Irish Breakfast tea is also a blend of several black teas, most often a combination of Ceylon and Assam teas. Some of the most notable Irish Breakfast tea brands are heavily weighted towards Assam. It has a very robust taste and is a little reddish in colour / color. The Irish Breakfast tea blend has no standard formula for its manufacture. However, most blends share common traits that collectively define “Irish Breakfast” as opposed to British (English) tea blends. The base of the Irish tea blend is a strong black Assam tea from India that is well known for its dark colour / color, strong flavour / flavor, and malty aroma. The Assam is usually blended with one other, softer tea to bring out different flavours / flavors and to support the Assam. These additional teas are usually sourced from Kenya with a popular choice being Kenyan Broken Pekoe. The proportion of Assam tea to the ancillary leaves is what gives Irish Breakfast tea its defining flavour / flavor. The strength of the tea blend not only comes from the type of tea leaves used in the preparation, but also from the processing of the leaves before packaging. Irish Breakfast tea tends to be made with leaves that have been broken, meaning leaves that have been dried and then lightly crushed before packaging. This process allows the tea to steep more rapidly and release more flavour / flavor per leaf than an unbroken leaf.
When comparing caffeine levels, Irish Breakfast tea typically contains around 40mg of caffeine per 6oz cup. To put that in perspective, a regular 6 oz cup black coffee has between 79-139mg of caffeine. English Breakfast tea contains about 31.5 mg of caffeine per 6oz cup. Thus, Irish Breakfast does have the higher caffeine level of the two. Speaking of caffeine in tea, I learned a fun fact while researching. Have you ever noticed when you get to the bottom of your tea tin, that there is a bit of tea dust leftover? Turns out, there is more caffeine in that bit. Unbroken tea leaves will release less caffeine and offer lighter flavour / flavor with subtle notes, while broken leaf or “fannings” and dust give a strong and robust cup. A cup of tea made with tea dust may have 1-2 times more caffeine than the one made with unbroken leaves. So, when flavour / flavor is less important than strength, tea dust may give a better energy boost. However, it will rarely beat the flavour / flavor and quality of loose leaf tea. (Source: https://simplelooseleaf.com/blog/black-tea/irish-vs-english-breakfast-tea/)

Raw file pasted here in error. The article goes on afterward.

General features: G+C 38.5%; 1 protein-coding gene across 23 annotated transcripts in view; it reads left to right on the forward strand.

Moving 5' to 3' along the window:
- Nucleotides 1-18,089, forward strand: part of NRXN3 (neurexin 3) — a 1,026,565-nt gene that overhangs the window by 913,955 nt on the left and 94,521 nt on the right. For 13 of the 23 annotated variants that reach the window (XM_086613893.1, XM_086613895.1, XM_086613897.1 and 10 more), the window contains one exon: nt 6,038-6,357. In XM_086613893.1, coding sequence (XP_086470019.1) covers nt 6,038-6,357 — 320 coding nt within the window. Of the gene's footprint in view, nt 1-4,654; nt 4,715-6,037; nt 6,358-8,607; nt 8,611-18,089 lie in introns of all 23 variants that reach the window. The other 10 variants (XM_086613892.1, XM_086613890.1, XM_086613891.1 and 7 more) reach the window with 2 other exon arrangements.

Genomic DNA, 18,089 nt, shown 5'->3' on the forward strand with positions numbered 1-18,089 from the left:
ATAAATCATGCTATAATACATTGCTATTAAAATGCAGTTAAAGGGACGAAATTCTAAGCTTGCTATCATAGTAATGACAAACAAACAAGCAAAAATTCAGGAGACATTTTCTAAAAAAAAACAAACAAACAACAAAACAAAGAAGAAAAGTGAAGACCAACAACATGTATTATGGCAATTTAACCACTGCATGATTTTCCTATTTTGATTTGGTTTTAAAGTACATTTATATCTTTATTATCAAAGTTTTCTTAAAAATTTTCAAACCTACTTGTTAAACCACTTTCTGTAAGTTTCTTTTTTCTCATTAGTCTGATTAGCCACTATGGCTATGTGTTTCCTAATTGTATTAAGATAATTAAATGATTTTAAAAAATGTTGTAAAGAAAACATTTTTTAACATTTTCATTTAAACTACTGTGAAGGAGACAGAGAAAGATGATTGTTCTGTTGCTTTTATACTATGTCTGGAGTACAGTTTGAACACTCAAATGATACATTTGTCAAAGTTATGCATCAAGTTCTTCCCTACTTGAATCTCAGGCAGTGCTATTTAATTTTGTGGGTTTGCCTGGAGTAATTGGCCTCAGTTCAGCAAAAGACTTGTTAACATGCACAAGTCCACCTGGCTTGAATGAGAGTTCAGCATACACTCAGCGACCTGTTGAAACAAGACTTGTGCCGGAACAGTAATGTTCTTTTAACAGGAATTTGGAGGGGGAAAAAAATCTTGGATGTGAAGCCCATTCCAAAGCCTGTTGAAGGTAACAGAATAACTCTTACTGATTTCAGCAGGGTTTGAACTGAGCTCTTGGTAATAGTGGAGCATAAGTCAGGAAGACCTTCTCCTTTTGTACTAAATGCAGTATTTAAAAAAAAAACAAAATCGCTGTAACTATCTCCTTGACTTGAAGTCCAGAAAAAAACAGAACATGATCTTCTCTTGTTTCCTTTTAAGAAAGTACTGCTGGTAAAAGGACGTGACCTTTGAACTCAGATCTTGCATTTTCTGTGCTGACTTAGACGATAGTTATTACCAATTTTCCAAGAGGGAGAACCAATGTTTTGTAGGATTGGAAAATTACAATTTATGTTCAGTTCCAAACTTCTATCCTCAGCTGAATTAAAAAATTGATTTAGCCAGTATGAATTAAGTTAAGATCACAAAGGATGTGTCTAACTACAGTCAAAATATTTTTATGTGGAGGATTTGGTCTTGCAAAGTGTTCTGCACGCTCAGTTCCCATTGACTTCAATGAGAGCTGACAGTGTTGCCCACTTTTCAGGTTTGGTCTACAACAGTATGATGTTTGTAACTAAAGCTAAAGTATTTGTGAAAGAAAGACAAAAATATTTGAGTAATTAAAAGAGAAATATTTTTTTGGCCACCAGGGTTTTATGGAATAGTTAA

How do you drink them?
English Breakfast and Irish Breakfast teas are served similarly. For English Breakfast tea, adding milk and sugar is the norm. For Irish Breakfast Tea, it is common to drink it with a fair amount of milk, and then add some sugar or honey. The main difference to note is that Irish Breakfast usually has more milk added to it as it has the bolder flavour / flavor of the two teas.
But what about Scottish Breakfast tea? Well, that is a topic for another day. 😊
Cheers, Lady Amy